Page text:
|Photo by Steven Toya.|
|Photo by Steven Toya.|
The band included an accordionist, a trumpet player, clarinet/sax player, pianist, bassist, percussionist, a violist (who actually studied at the Curry Summer Music Camp when she was a high school student at Tempe High School) and a vocalist. I found each instrument fascinating to listen to--but then the wholistic presence of them as a band was fascinating as well. They played a variety of tunes, described as "vibrant versions of lesser-known gems from wedding dance, trance, folk, swing and tango styles, as well as soundtrack material from vintage Yiddish films."
My friend Laura and her husband, Mike, thought the musicianship of each individual was very impressive. Mike was happy to learn that the trumpet player had played with Government Mule, one of his favorite rock and roll bands. "I had assumed that the first song would sound like the second song would sound like the third song…," said Laura. "But each song was very different, and the bandleader shared some interesting insight and history, too."
The talent was extreme, and the music was truly haunting and wonderful. But here's the strange thing: it was so moving, that it moved some of us right into another sensory mode! It made us feel a sense of synesthesia! "Synesthesia is a neurologically based condition in which stimulation of one sensory or cognitive pathway leads to automatic, involuntary experiences in a second sensory or cognitive pathway." During the first set, I had a very real fantasy that I was in some kind of strange film, where certain members of the audience would spontaneously start dancing, turning the performance into a celebration (much like Jewish weddings, I have to admit.) It was very hard for me to keep still. I could see exactly who would be dancing, and how.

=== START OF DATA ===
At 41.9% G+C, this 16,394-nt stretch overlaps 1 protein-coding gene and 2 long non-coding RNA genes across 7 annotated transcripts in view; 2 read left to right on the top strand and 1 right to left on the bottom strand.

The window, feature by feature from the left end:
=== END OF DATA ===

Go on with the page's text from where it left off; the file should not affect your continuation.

My friend admitted to me that the music also evoked visuals for him too--but his tended towards the incongruous Western scenarios. During the second set, I found myself visualizing Westerns too, with saloons, open plains, and galloping horses. Somehow, they translated well to the same sense of hope, suffering and freedom that the music was conveying.
Laura even had a sense of visual place..."At one time it felt like you were in a European club in the 1930s, then at another point down in Brazil, then so on. I think my son liked the music, but he is 7 so he also liked watching the reflections of light from the instruments tracking across the ceiling of Ashurst!"
I had no idea that I would start seeing movies in my mind's eye while listening to klezmer. But that's what my experience was--very sensory-oriented. I went to Metropolitan Klezmer expecting to hear good tunes, but instead I experienced Synesthesia. How delightful!
(If you haven't gone to any Horizons Concert Series, you have to try them out. They are all unique. Check it out here.)